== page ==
At my last radio station, somebody in management came up with the brilliant idea of installing “studio cams,” two different live cameras that broadcast on our website all of the action going on in the studio, just so our listeners could watch what happens on a live, big-time radio station.
Let me boil down that action for you: have a friend or family member sit down. Then have them start to play a song on a CD player or iPod, etc. When that song ends, have them start another song. Then have them push an imaginary button and wait fifteen seconds (this would be a jingle). Then? You guessed it: start another song. I hate having my picture taken, so I was horrified by a two-camera live video feed. I worked nights, and I discovered that by turning all the studio lights off, and aiming our computer monitors slightly askew so they were off of my face, I was completely invisible.
Once, I had a girl up there, and I had to look at both cameras and see if there was a place that was off-camera. There was: a little corner over next to the CD racks. It was hard to make-out with so little room, but we made it work.
Sorry. My point is this: there are cameras everywhere. There are cameras on the streets, covering the sidewalks, watching over us at work. What’s more, we willingly subject ourselves to more cameras: Skype, webcams, selfies. We are a society used to being watched.
Nobody is better at cameras than the space programs. They have outside cameras looking for system issues or possible collisions. There are inside cameras watching the astronauts work. If an astronaut goes outside the spacecraft, he or she has a camera seeing what he or she sees.
So imagine a probe to Europa, one of Jupiter’s largest moons. Scientists think Europa is probably the best shot in our solar system to support life, as it has oceans of liquid water beneath it’s icy crust. The Maven, a giant manned space probe is built, and a crew of specialists is assembled for the extremely long trip to Jupiter. As you might expect, there are cameras everywhere, and they’re obviously not Cinerama film cameras. They’re tiny, like security cameras, and the space agency receives constant feeds on all of them, day and night.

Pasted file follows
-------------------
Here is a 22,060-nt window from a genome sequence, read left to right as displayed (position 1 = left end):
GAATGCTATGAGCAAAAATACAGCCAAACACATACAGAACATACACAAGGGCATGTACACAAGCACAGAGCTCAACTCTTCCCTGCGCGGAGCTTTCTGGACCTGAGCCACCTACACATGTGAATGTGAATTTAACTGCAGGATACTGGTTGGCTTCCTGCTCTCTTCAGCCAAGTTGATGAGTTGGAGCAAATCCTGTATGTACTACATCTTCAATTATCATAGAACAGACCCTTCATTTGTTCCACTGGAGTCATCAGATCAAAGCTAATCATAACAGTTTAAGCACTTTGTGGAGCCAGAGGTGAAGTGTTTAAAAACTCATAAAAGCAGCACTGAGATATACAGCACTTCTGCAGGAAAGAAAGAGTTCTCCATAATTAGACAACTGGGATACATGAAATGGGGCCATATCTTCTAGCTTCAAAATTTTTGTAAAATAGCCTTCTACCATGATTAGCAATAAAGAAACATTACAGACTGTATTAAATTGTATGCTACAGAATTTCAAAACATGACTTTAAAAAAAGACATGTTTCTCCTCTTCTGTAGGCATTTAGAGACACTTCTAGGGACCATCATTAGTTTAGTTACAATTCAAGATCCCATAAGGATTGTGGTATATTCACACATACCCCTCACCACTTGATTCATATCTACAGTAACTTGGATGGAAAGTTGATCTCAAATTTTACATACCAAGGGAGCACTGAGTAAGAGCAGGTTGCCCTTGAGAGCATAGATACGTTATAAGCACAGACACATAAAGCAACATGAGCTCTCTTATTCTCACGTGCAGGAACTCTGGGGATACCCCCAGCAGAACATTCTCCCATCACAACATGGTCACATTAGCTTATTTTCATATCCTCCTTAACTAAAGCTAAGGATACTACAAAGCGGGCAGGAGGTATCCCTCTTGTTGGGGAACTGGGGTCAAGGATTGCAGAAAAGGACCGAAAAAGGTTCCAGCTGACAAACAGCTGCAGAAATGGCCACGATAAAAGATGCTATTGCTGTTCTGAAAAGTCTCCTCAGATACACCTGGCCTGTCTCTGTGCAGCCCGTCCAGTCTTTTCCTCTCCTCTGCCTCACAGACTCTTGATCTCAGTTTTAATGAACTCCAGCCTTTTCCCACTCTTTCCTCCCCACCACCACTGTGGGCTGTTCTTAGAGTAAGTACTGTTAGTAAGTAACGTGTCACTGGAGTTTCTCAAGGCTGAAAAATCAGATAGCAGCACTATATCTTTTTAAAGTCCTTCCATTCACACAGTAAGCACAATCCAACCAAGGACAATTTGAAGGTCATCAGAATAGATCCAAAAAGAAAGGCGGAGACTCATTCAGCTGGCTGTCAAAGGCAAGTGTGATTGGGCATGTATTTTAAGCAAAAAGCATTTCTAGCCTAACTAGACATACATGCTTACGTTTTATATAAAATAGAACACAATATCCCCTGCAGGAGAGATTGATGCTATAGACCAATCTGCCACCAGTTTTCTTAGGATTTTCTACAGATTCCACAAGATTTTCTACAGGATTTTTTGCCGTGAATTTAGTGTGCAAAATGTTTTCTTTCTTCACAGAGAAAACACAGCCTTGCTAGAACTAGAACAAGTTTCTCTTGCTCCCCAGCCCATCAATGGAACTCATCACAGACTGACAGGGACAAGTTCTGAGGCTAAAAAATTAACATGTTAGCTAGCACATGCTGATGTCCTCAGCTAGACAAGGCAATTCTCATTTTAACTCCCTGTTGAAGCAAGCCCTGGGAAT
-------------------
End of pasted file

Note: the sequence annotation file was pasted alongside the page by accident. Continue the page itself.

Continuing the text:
“Europa Report” has no action or plot, except what can be culled from these cameras. The only exception is when a project supervisor talks about how she was mystified at how what happens happens.
I can’t explain why this made the movie so much more suspenseful for me. Maybe it’s because these people weren’t looking at the camera, or worried about the camera. They were doing a job. Sure, there was occasional mugging, but when it was time to work, they got busy.
The scenes when various crew members are outside the space craft are especially haunting. There’s the panel they have to fix. There, beyond that, is light years of absolute nothingness.
The actual plot involved in “Europa Report” is interesting, but it’s really negligible, just so much window dressing. The true mastery of the film is in the storytelling. The cast works well together. The Maven’s astronauts do NOT become a family, like the crew in “Serenity.” They are professionals, and they’re a bit tired of being cooped up with each other for the past bajillion miles. But still–being pros–they soldier on, even if it means sacrificing for the mission.
The cameras in my radio station studio were ridiculous and irritating, as I never failed to point out to my boss. The cameras on the Maven were far more necessary, and they captured one hell of a story, a long, long way from home.
Europa Report: A- (rated PG-13: that seems about right. Not a lot of profanity, and no space nudity, but it could scare some younger viewers; available on Netflix streaming)